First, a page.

Downtown Las Vegas, Nevada, takes the motto “life is beautiful” to heart. Each fall, it hosts a 3-day festival with that name! The Life Is Beautiful festival is designed to celebrate music, but it’s also so much more. The event organizers combine music with food and art, transforming the city’s downtown core into a visual wonderland.
An outdoor gallery is created from massive murals and other art installations, which forms the backdrop for performances from artists like Florence + the Machine, Death Cab for Cutie, Arcade Fire, Travis Scott, and more. The Cirque de Soleil also performs during the festival.
At first glance, Kaaboo might look like just another music festival. Taking place at the Del Mar Race Track and Fairgrounds in California, it attracts some great headliners, but seems relatively run of the mill compared to some of the other festivals on this list.
Kaaboo prides itself on being a “traditional festival,” harking back to Woodstock and the pioneers of the 1960s. The festival prioritizes attendees’ comfort, focusing on the “sound voyage” they take over the course of the 3-day festival. With ample seating and usually pleasant weather, it’s a great option for seeing some of the world’s top acts, like the Foo Fighters, Imagine Dragons, Wiz Khalifa, and more.
For a single weekend each year, the second largest city in Serbia is transformed by the world-famous Exit festival. The festival, which started in 2000, has occurred every year in Novi Sad’s Petrovaradin Fortress. The festival features an eclectic mix of musical genres, including electronic, rock, metal, hip hop, rap, reggae, and punk music.
Everyone from Wiz Khalifa to David Guetta to Ziggy Marley have played this festival in past years. It’s little wonder an estimated 75,000 people attend the festival each day. That’s about 225,000 attendees each year! From July 12 to 15 this year, you could be one of the lucky festival-goers who experience the Exit festival.
Rock al Parque is just what the name implies: a rock ‘n’ roll festival in a park. It’s held annually in Simon Bolivar Park, to be exact, in Colombia’s capital city, Bogota. The festival started in 1995, and it’s been rocking steady ever since. Today, the 3-day festival attracts about 88,000 people per day. That makes it Colombia’s largest music festival and arguably one of the largest festivals in South America.
The festival showcases many rock and metal groups from around South and Central America. It’s also attracted its share of international acts, including the Dead Kennedys, NOFX, POD, and Pennywise, among others. This year’s festival takes place August 18, 19, and 20, and better yet, admission is free.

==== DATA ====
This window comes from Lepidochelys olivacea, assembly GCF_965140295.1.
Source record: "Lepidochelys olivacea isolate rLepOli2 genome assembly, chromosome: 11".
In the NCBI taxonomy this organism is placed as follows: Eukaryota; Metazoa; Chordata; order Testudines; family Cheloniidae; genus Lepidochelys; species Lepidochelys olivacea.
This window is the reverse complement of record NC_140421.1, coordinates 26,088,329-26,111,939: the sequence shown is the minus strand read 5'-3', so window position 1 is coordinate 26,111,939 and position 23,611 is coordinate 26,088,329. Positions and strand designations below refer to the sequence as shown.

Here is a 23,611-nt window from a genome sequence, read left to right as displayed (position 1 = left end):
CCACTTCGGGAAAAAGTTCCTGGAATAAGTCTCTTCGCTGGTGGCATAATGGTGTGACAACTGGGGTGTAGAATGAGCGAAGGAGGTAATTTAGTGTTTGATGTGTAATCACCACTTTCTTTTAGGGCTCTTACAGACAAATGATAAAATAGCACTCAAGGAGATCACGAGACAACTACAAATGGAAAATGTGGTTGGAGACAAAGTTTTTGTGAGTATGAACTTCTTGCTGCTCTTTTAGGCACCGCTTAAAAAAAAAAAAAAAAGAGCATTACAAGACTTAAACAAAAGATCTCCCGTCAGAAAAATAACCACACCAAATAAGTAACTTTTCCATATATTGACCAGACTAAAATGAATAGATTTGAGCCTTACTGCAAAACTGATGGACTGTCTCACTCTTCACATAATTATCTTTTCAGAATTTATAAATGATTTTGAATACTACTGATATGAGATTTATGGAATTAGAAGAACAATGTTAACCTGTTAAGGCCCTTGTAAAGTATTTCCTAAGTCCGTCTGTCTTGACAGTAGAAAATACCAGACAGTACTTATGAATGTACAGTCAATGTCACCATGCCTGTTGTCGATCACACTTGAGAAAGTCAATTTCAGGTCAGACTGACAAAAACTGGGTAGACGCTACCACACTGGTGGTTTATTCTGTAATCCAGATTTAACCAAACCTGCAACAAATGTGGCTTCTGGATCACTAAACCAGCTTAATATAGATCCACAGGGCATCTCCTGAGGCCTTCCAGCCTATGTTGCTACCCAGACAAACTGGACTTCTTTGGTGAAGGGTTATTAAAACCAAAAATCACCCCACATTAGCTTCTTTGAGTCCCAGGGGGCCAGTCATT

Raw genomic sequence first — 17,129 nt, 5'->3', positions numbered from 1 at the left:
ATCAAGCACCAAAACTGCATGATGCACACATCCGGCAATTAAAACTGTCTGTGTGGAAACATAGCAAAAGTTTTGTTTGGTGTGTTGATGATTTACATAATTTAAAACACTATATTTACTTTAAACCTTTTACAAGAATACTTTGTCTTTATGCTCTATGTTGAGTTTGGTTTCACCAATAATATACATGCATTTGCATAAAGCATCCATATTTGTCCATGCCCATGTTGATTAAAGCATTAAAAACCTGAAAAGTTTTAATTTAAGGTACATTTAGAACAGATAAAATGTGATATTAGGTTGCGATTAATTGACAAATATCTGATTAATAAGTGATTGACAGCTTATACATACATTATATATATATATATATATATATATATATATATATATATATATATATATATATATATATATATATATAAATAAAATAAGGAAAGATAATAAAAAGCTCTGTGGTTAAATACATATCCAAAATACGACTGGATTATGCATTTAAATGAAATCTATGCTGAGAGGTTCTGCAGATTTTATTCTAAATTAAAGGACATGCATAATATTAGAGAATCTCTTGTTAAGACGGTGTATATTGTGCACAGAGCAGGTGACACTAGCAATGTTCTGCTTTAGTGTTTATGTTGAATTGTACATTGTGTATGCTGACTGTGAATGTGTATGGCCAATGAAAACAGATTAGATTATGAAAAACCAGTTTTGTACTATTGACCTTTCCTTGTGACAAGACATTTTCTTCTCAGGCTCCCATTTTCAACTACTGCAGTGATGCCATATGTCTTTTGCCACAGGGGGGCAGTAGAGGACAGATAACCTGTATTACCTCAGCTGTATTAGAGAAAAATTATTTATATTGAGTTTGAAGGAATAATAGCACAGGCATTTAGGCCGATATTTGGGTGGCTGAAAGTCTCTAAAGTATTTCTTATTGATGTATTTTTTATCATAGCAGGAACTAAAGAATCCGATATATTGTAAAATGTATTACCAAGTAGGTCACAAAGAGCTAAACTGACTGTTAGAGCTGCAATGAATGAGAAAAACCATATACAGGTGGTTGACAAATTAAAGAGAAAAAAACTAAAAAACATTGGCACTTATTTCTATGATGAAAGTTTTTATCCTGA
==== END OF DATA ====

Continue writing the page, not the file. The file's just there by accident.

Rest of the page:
Any list of the largest music festivals would be remiss not to include the infamous Glastonbury festival in the UK. And that takes into account the fact the festival won’t have a 2018 edition. Glastonbury is unique in that it has “fallow years,” when the festival takes a break. Attendees, organizers, and even the land get some much-needed respite.
Glastonbury will return in 2019, however, bringing around 275,000 spectators to Pilton, Somerset, England. Over 5 days, festival-goers will be treated to theatre performances, circus acts, cabaret, and more between headlining music acts. If you haven’t started planning already, there’s no better time to get started.
While the Northern Hemisphere is celebrating the start of winter, the Land Down Under is celebrating the start of their summer season! The new year in Australia almost always gets underway with the iconic Sydney Festival. This year’s event is already over, having taken place from January 6 to 28, but it will be back next year.
The festival is about more than just music. It boasts more than 1,000 artists working in a variety of mediums and genres. There are around 450 performances and 150 events, spread across 46 venues around the city. Whether you like classical music and opera or new wave and jazz, you’ll find something here.
Lollapallooza has an interesting story. It started in the early 1990s, organized by the band Jane’s Addiction as a farewell tour. It was so successful that it returned every year until 1997. The festival was revived in 2003, and it’s been going strong since 2005.